For a more visual and entertaining explanation of how DNS works, check out this comic.
What are nameservers?
Let’s breakdown our phone book analogy even more:
- Nameservers are the physical copy of the phone book itself
- DNS records (IP addresses and their corresponding domains) are the individual entries in the phone book
If you wanted to look up a business’ phone number (back when phone books existed), you’d have to go through the phone book’s entries to find the name of the business and its corresponding phone number. Nameservers work in a similar way.
Here’s a simplified version of what happens when you visit a website:
- You type and enter “realtyninja.com” into the address bar
- Your browser uses DNS to pull up the domain’s nameserver (the phonebook)
- Your browser searches through the nameserver to find the IP address of where you’re trying to go
- Your browser matches the IP address to what you typed in
- Your browser retrieves and downloads the site’s content
What is website hosting?
If your domain is your home’s address and your website is your house, think of your web host as the neighbourhood or town that your house resides in.
Imagine if IKEA’s showroom wasn’t neatly organized and had no order. It sounds like a nightmare! You would waste hours searching for what you came to buy, and would probably leave frustrated and empty-handed.
However, IKEA’s products are organized by room, and the store’s map usually leads you to find exactly what you’re looking for within minutes (as long as you don’t get easily distracted).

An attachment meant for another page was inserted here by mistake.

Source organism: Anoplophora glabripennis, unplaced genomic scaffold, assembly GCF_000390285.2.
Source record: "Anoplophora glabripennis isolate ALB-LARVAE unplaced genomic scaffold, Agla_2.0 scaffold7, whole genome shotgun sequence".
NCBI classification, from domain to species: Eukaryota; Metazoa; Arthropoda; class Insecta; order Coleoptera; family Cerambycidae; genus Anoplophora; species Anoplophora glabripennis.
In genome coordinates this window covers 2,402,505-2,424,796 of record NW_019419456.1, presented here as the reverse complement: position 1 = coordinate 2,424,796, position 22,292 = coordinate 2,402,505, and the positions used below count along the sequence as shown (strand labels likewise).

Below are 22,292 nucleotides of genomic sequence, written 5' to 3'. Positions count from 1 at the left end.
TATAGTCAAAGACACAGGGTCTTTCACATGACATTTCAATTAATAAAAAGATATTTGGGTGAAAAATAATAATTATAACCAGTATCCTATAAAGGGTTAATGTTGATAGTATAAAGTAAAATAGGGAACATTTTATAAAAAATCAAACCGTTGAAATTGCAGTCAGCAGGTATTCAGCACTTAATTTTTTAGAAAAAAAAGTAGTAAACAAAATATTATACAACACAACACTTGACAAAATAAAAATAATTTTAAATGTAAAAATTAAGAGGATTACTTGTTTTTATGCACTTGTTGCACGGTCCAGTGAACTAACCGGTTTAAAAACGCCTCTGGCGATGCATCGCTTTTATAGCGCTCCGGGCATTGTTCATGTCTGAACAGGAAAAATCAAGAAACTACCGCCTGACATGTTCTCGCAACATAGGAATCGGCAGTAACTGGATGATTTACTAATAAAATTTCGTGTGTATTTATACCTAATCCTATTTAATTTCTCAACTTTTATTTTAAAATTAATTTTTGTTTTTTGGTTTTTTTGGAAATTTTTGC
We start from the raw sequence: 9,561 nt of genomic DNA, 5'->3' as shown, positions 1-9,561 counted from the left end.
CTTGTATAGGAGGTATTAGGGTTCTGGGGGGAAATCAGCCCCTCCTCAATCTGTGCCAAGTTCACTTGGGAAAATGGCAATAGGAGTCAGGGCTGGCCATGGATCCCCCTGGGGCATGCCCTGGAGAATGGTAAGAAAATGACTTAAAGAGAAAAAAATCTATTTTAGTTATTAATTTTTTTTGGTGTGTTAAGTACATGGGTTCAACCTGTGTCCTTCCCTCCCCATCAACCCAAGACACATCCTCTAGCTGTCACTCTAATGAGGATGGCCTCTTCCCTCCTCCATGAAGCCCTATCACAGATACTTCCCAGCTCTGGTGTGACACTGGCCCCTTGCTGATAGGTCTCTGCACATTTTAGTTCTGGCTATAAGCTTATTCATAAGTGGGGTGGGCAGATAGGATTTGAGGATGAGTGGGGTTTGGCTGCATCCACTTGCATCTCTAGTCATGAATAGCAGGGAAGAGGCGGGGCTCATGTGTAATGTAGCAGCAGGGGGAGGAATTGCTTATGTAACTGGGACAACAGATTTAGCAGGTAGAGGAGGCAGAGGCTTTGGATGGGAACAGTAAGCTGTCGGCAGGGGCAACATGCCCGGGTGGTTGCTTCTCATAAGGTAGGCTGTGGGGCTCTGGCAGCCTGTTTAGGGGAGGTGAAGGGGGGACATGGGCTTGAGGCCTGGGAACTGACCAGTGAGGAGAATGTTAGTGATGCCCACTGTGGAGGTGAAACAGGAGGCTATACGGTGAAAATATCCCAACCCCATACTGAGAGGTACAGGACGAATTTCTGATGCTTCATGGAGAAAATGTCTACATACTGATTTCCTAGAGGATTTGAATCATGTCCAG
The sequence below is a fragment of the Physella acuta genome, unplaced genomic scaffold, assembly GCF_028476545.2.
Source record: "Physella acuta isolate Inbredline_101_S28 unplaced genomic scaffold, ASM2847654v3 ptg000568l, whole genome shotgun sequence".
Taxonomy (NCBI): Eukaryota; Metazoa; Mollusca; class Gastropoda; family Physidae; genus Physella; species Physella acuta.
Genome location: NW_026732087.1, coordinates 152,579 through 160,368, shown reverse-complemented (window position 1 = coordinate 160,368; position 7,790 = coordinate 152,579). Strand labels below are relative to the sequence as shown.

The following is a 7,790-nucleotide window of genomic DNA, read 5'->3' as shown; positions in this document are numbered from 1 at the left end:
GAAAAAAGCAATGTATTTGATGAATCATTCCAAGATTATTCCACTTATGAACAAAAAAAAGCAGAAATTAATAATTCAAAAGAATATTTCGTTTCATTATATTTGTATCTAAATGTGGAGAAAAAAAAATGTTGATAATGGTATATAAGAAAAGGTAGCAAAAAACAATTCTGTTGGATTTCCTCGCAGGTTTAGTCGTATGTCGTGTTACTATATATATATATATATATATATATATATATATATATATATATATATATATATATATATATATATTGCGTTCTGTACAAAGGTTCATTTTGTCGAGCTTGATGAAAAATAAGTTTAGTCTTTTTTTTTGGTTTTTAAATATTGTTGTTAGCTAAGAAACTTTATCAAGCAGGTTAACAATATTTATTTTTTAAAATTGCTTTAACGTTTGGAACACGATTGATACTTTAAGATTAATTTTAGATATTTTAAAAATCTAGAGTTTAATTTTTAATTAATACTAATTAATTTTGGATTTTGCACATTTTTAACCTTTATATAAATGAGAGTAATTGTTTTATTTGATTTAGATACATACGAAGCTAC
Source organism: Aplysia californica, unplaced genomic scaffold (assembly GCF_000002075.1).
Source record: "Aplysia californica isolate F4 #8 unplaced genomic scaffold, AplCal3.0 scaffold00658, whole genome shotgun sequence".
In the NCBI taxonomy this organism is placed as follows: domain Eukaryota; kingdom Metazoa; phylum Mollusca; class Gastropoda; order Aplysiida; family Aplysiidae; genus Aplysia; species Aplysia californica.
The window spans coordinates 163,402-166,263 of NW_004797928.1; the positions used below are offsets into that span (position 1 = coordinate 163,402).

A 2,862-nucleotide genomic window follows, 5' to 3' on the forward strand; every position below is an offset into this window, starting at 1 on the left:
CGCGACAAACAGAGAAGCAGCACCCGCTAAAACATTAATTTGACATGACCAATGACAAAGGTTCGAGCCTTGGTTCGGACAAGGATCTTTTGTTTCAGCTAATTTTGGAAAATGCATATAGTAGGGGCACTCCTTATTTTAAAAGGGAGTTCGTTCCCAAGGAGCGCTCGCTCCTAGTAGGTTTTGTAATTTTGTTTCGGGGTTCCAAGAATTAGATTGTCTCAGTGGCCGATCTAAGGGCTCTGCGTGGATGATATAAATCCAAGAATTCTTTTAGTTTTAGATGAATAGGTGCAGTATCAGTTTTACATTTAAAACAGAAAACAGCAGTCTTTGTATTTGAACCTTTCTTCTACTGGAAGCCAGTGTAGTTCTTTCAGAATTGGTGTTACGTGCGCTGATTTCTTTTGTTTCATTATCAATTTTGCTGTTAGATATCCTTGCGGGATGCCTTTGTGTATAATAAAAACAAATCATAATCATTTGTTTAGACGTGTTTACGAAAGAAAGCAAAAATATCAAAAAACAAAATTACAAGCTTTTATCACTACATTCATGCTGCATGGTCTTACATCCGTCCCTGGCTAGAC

In a similar fashion, your site comes with a lot of content and data, such as copy, images, downloadable resources, pages, and other files. All that data needs to be accessed from a set area, rather than spread across the Internet’s vast network and getting mixed up with other websites’ content.
This is where web hosting comes in! When you purchase a hosting plan or use a hosted service like RealtyNinja, you’re essentially renting space on a server to store your site’s data. Web hosts provide the technology and resources needed to ensure your site’s data, such as texts, images, and other files, are successfully transferred to the visitors’ browser. Plus, they’re responsible for keeping the server up and running and implementing the proper security measures.
How does web hosting work?
Your real estate website basically lives on a server, where all your site’s content is stored as files and database entries. When a visitor clicks onto your site, the web hosting server actively sends your site’s files and content to the visitor’s browser.